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after the civil war in america, canceled the south's debt, because we couldn't unburden those people, if we wanted to have one country. same thing with latin america in the 1980s. at the same time we do not -- we could even have this -- i don't understand why this conversation is not everywhere. >> because the bankers have convinced the world if you even consider that, the world will en. >> but that's a lie. >> i couldn't agree more. >> if everybody believes that. >> tell everybody why that's a lie. >> the idea that even if you suggest that the bankers will have to take a -- we will have another financial crisis all over again. >> but that's not true, if you were to know, lie cancer, know what the problem is. in world war ii, they said we
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better take a meeting, marshall plan, brent and woods, we are in that place again. do you think the people on the streets of europe have a better understanding of where we are in the picture of world history than the americans do? >> of course what is happening is there's still democracy in europe and you have the european populations becoming more and more increasingly euro-skeptic. fundamentally i think the euro could still absolutely collapse, and we are going to be looking, as you're saying, at absolute crisis restructure point. we haven't reached it yet. >> it's interesting. what would be so bad, because obviously in england they still use the pound. >> yes. >> you are anti-euro? >> i am, always have been. i never got it. >> so, listen, what is to prevent the french from going back to their currency, the
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italians to theirs? in other words, why do we have to go through this chicanery and why can't england? >> nobody n explain it. >> thank you. >> everyone says the world is going to end, it's terrible, we can't consider it. obviously the idea is unification giving europe more leverage. we work together to further our own interests. >> but the euro zone is the world's second largest economy put together. >> but the restructurings after world war ii and others, they just ended the world of the bankers collecting a bunch of money for debts that were fabricated in the first place. they didn't, and the world they released incredible prosperity. jonathan, are you there? >> yeah, i'm here. >> come on in here. >> i have a question for henry. let's say the euro zone does completely collapse, and that the euro goes out the window --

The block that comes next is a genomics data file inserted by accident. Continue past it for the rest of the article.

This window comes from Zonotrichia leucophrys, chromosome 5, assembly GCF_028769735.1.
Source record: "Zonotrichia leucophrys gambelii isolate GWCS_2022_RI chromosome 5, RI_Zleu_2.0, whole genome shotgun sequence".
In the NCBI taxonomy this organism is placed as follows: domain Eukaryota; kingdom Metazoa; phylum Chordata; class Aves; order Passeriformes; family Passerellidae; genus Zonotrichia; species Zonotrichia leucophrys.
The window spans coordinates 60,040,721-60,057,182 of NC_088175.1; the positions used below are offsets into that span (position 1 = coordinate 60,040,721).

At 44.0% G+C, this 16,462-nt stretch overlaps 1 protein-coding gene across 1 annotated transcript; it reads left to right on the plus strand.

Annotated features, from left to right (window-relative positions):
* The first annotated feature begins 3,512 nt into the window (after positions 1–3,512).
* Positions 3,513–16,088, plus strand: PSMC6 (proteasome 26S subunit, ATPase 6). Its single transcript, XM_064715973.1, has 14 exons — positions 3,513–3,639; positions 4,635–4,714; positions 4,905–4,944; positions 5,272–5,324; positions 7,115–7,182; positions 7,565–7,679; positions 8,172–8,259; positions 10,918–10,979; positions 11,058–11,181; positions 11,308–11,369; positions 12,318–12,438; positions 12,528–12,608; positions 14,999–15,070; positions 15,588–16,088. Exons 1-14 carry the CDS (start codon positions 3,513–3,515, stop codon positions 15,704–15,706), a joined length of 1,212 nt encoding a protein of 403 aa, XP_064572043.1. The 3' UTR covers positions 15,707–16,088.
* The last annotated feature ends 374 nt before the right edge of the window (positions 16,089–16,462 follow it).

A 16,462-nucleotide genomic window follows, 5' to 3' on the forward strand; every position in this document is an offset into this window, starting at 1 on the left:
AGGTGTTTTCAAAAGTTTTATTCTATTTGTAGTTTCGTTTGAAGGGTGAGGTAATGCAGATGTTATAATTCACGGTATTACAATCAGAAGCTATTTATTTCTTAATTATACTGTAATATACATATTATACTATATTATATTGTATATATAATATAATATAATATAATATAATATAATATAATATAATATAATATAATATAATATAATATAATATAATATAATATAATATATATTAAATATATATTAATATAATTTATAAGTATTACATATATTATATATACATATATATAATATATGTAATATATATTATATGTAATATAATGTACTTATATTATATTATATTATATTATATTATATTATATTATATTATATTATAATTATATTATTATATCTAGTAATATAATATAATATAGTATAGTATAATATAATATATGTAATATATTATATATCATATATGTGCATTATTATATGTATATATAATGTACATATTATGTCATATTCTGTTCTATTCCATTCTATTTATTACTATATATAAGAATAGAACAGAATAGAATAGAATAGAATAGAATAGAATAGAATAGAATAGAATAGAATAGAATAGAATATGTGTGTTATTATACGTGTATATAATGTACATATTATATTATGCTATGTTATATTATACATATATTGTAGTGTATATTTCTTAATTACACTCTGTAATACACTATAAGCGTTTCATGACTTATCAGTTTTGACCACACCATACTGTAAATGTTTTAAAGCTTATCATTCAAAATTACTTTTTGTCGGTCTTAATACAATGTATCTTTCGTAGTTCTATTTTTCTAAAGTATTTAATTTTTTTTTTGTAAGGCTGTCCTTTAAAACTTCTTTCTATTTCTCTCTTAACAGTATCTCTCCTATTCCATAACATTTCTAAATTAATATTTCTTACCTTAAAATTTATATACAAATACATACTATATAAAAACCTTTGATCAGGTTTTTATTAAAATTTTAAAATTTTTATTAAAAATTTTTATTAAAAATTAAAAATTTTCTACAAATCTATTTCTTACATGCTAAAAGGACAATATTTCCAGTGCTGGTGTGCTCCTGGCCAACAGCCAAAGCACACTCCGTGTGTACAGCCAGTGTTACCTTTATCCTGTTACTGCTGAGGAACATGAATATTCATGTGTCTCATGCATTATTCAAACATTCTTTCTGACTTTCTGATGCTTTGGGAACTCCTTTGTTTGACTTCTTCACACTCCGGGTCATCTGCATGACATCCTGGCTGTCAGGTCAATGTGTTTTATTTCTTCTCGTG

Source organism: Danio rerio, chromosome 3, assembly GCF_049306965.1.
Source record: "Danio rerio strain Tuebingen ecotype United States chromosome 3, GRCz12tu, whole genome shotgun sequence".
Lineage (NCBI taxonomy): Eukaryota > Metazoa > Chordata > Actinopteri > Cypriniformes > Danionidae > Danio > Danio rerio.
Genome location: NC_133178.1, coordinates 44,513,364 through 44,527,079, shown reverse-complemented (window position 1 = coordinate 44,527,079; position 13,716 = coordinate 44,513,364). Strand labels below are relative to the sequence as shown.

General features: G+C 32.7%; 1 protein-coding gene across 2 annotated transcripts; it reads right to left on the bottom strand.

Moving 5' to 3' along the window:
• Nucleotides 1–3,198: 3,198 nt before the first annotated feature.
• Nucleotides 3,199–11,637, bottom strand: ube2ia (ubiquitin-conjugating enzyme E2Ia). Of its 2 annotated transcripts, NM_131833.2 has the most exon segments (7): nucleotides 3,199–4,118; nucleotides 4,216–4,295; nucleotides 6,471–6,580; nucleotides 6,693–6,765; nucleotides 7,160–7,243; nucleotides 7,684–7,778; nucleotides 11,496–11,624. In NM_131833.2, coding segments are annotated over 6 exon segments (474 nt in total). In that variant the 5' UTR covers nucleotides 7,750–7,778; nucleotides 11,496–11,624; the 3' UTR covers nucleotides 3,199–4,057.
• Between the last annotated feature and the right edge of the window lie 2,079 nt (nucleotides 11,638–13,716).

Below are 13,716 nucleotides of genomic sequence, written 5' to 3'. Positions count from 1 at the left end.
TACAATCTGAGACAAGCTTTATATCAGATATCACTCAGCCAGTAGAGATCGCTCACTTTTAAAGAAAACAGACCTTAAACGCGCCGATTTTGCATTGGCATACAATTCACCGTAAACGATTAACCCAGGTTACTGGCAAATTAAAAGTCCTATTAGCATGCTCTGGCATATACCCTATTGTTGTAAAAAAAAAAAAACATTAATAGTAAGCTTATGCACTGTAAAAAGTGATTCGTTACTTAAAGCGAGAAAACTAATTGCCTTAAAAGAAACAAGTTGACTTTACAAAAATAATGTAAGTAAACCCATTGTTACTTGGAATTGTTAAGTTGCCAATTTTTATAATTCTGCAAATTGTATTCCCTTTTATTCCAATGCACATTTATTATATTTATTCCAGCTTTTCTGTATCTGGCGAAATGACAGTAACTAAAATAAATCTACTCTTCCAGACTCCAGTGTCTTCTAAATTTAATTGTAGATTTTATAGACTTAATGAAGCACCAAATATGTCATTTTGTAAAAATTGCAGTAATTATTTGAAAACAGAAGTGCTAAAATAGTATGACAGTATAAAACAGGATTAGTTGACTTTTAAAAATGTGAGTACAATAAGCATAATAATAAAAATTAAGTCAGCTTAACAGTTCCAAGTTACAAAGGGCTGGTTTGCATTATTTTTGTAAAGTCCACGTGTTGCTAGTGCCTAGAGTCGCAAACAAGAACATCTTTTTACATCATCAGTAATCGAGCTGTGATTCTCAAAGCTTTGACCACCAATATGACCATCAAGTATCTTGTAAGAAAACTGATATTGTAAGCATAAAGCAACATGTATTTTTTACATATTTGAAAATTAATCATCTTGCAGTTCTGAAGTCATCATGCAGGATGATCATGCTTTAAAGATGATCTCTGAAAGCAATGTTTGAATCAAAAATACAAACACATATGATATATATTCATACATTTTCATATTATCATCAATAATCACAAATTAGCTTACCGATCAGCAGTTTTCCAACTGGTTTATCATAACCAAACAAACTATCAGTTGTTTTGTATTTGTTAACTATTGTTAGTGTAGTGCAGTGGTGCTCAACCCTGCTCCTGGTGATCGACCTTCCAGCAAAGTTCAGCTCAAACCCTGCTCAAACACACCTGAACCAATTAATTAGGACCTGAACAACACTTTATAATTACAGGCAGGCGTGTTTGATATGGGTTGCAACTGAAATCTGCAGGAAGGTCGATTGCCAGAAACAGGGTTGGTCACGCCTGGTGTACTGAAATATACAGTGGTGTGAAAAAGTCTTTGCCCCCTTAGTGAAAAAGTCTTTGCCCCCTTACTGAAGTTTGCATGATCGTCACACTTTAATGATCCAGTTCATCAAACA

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>> we're spending lira. >> and i would love that. >> wouldn't that be awesome? >> it would make things a lot cheaper, ties and things. what would that mean -- what would that mean for the dollar? what would that mean for the american economic? what would it mean for the dla are? and what would it mean for americans in general if the second largest economy in the world basically collapsed? >> i think what's becomes clear is that it isn't actually the second largest economy, because it's not completely it's discrete economies with budgets, problems and strengths and weaknesses. >> people. >> it hasn't worked, because we haven't taken the final step where german taxpayers will pay for greek spending and everything else. obviously it would depend how it was broken up, if it's done in a carefully planned way. >> like treating a cancer patient. >> exactly. maybe it's not such a big deal if it's allowed to collapse,